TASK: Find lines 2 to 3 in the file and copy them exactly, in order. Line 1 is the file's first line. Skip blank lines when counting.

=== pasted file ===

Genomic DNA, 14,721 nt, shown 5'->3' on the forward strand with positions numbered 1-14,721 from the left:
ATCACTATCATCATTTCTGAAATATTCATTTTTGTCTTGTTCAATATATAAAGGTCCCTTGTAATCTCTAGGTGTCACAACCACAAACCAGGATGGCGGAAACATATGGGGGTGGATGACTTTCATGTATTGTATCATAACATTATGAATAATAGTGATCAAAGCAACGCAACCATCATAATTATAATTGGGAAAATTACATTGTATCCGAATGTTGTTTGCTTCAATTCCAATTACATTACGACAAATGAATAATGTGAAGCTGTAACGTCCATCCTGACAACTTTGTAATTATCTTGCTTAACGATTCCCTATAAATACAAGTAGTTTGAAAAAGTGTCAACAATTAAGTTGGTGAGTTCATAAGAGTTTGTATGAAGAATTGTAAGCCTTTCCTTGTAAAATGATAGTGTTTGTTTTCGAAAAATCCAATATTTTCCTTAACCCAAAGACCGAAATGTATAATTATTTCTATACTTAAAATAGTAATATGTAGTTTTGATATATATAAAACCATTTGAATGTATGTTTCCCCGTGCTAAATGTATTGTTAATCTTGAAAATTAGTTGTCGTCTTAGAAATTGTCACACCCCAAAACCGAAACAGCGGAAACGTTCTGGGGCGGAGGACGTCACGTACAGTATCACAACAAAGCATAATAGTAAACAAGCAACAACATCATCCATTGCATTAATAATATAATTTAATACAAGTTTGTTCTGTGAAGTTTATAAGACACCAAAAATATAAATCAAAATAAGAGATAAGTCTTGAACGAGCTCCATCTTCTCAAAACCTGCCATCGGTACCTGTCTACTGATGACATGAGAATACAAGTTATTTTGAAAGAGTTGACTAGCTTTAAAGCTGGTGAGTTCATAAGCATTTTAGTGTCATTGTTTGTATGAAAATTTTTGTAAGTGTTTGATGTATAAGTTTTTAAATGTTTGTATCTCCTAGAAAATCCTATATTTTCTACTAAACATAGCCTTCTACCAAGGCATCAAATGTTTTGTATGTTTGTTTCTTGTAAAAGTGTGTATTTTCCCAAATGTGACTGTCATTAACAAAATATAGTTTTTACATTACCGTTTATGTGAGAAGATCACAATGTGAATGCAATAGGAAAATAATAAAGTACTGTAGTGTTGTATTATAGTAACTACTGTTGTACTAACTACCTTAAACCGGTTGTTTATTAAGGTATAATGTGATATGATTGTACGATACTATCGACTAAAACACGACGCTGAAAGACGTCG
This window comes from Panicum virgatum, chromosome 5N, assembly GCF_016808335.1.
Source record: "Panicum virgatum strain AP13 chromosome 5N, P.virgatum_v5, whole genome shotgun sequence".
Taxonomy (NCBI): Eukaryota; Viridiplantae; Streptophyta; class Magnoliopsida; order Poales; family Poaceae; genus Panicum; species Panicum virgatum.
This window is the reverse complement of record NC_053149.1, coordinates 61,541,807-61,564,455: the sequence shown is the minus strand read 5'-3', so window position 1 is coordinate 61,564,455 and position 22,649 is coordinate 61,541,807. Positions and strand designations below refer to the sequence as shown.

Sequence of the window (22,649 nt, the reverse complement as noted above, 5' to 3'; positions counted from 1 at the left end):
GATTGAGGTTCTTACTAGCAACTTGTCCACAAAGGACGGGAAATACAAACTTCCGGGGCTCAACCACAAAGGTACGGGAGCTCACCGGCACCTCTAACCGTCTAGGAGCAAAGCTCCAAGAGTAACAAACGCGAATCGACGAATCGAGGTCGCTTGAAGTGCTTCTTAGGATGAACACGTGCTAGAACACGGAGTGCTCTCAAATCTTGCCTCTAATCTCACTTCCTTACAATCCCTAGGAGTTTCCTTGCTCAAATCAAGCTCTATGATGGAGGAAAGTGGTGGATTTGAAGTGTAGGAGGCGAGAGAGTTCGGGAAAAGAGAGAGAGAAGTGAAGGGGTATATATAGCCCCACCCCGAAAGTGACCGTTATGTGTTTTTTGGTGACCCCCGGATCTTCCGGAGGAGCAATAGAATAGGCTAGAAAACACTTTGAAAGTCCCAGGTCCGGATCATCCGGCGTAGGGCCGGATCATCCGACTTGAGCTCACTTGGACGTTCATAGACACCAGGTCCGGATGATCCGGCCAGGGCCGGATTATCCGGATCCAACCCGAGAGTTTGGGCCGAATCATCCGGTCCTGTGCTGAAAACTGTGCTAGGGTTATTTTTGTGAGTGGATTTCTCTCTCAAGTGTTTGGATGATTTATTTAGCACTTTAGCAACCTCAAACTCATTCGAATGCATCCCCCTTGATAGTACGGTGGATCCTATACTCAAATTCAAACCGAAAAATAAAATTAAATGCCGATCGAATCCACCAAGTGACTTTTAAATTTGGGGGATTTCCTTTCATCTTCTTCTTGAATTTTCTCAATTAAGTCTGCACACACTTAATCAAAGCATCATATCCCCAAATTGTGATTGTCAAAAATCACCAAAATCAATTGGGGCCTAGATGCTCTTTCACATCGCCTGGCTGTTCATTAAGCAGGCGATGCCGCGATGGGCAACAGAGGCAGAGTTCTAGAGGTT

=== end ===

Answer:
ATCACTATCATCATTTCTGAAATATTCATTTTTGTCTTGTTCAATATATAAAGGTCCCTTGTAATCTCTAGGTGTCACAACCACAAACCAGGATGGCGGAAACATATGGGGGTGGATGACTTTCATGTATTGTATCATAACATTATGAATAATAGTGATCAAAGCAACGCAACCATCATAATTATAATTGGGAAAATTACATTGTATCCGAATGTTGTTTGCTTCAATTCCAATTACATTACGACAAATGAATAATGTGAAGCTGTAACGTCCATCCTGACAACTTTGTAATTATCTTGCTTAACGATTCCCTATAAATACAAGTAGTTTGAAAAAGTGTCAACAATTAAGTTGGTGAGTTCATAAGAGTTTGTATGAAGAATTGTAAGCCTTTCCTTGTAAAATGATAGTGTTTGTTTTCGAAAAATCCAATATTTTCCTTAACCCAAAGACCGAAATGTATAATTATTTCTATACTTAAAATAGTAATATGTAGTTTTGATATATATAAAACCATTTGAATGTATGTTTCCCCGTGCTAAATGTATTGTTAATCTTGAAAATTAGTTGTCGTCTTAGAAATTGTCACACCCCAAAACCGAAACAGCGGAAACGTTCTGGGGCGGAGGACGTCACGTACAGTATCACAACAAAGCATAATAGTAAACAAGCAACAACATCATCCATTGCATTAATAATATAATTTAATACAAGTTTGTTCTGTGAAGTTTATAAGACACCAAAAATATAAATCAAAATAAGAGATAAGTCTTGAACGAGCTCCATCTTCTCAAAACCTGCCATCGGTACCTGTCTACTGATGACATGAGAATACAAGTTATTTTGAAAGAGTTGACTAGCTTTAAAGCTGGTGAGTTCATAAGCATTTTAGTGTCATTGTTTGTATGAAAATTTTTGTAAGTGTTTGATGTATAAGTTTTTAAATGTTTGTATCTCCTAGAAAATCCTATATTTTCTACTAAACATAGCCTTCTACCAAGGCATCAAATGTTTTGTATGTTTGTTTCTTGTAAAAGTGTGTATTTTCCCAAATGTGACTGTCATTAACAAAATATAGTTTTTACATTACCGTTTATGTGAGAAGATCACAATGTGAATGCAATAGGAAAATAATAAAGTACTGTAGTGTTGTATTATAGTAACTACTGTTGTACTAACTACCTTAAACCGGTTGTTTATTAAGGTATAATGTGATATGATTGTACGATACTATCGACTAAAACACGACGCTGAAAGACGTCG
This window comes from Panicum virgatum, chromosome 5N, assembly GCF_016808335.1.